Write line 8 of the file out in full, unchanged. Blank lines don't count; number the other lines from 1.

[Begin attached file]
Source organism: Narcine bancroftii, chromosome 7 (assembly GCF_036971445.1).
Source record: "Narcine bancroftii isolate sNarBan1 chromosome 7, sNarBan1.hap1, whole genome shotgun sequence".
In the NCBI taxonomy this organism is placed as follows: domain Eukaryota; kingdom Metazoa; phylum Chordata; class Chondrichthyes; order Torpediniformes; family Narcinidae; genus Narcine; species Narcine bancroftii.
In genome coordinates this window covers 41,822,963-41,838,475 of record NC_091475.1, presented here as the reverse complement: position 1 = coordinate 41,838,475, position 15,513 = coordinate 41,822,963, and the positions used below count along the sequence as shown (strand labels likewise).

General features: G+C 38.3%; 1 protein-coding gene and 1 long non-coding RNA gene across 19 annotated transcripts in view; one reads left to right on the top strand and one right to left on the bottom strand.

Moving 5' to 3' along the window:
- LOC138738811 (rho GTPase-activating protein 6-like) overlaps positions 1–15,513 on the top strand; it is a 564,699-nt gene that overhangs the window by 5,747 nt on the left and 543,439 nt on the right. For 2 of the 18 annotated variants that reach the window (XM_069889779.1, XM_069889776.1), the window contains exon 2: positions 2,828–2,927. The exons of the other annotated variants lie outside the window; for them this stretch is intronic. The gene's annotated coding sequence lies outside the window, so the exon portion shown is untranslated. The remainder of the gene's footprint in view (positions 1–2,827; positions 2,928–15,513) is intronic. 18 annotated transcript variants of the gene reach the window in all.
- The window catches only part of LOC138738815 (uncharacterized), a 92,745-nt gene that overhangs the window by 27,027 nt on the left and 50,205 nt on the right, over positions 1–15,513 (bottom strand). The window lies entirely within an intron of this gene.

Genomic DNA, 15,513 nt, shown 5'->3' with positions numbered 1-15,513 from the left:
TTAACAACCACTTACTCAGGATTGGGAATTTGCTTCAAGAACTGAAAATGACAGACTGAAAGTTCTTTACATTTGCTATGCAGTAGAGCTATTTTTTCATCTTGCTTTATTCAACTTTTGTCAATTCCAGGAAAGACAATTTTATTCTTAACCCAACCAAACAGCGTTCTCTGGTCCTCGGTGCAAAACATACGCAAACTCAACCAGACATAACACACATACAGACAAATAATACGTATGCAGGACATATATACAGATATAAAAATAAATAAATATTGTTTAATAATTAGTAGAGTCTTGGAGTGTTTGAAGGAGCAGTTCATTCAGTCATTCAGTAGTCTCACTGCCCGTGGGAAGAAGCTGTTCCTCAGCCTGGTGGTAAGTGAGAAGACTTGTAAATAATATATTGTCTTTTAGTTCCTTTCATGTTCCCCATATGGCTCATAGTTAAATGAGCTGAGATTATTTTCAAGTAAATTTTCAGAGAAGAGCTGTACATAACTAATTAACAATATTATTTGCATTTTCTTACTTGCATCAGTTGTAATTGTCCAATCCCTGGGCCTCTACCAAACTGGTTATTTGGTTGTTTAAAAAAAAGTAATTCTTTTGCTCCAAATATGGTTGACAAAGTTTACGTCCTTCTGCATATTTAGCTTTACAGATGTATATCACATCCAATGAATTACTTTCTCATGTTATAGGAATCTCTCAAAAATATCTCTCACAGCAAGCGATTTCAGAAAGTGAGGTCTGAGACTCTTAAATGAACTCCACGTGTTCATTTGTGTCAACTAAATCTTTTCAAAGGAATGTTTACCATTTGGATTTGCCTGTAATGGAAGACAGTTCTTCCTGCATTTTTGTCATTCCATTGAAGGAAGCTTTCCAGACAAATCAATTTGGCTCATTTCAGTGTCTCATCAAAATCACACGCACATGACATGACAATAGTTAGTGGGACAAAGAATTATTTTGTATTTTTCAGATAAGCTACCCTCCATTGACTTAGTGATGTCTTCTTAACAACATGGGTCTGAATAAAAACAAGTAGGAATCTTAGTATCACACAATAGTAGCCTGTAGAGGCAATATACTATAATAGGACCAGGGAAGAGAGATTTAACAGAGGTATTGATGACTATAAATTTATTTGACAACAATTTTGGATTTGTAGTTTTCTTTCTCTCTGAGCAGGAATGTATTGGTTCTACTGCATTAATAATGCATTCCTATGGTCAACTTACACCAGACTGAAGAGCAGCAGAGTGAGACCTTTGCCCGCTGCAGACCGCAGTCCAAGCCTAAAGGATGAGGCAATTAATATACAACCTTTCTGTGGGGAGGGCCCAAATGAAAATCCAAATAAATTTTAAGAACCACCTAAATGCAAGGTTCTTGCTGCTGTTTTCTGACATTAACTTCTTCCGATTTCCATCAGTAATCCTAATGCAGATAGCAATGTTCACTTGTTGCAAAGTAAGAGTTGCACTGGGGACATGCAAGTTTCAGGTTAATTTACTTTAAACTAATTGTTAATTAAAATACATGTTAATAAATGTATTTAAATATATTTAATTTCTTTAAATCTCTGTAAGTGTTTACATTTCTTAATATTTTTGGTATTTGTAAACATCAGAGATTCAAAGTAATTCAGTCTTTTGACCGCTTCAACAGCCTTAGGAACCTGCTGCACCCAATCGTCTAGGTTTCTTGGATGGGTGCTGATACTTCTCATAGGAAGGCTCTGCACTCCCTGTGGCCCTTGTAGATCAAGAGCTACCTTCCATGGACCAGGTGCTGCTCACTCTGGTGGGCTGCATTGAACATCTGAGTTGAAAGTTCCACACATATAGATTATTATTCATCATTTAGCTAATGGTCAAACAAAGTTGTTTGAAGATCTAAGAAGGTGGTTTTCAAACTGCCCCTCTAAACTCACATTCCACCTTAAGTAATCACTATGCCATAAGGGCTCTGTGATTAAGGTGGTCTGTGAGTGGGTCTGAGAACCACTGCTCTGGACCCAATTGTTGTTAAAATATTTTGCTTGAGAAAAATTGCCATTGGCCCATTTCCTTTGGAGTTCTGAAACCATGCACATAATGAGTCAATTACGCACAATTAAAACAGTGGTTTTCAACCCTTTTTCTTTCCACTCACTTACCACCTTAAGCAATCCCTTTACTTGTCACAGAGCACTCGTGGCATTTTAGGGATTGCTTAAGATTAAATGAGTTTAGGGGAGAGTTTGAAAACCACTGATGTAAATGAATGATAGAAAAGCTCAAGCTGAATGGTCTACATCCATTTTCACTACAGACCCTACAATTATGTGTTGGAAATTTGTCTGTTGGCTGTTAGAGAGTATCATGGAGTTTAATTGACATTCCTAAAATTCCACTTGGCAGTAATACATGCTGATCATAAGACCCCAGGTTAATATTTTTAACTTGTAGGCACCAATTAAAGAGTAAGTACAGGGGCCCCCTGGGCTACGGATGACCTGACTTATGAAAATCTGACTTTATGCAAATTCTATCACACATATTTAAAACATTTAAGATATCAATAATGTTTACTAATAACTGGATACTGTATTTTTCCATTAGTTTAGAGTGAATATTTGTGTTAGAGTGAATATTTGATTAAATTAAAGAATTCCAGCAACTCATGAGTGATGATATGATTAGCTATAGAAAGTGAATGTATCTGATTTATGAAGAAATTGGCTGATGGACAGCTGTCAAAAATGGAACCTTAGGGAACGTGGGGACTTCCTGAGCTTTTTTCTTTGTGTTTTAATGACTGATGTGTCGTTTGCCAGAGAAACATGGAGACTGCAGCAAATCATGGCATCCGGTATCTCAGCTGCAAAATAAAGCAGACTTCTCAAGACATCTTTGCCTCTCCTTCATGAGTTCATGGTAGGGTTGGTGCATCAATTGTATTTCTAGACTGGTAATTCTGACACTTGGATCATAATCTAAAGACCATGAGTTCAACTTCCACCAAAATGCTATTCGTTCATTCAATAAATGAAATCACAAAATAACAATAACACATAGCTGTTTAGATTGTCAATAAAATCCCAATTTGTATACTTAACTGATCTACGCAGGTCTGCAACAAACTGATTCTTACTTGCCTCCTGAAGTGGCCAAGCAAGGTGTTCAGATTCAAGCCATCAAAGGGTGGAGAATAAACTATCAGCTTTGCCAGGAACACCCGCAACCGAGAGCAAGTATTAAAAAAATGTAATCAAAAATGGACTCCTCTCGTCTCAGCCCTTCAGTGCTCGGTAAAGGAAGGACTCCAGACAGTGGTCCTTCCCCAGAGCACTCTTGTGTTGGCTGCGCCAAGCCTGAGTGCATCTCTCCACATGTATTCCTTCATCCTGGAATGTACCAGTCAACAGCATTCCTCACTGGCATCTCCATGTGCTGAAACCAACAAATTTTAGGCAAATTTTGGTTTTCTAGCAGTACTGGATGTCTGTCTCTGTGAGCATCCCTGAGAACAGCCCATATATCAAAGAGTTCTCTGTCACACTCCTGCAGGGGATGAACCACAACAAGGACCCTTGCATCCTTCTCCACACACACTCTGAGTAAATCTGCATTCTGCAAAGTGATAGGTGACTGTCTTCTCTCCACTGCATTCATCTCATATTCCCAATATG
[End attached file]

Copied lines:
- The window catches only part of LOC138738815 (uncharacterized), a 92,745-nt gene that overhangs the window by 27,027 nt on the left and 50,205 nt on the right, over positions 1–15,513 (bottom strand). The window lies entirely within an intron of this gene.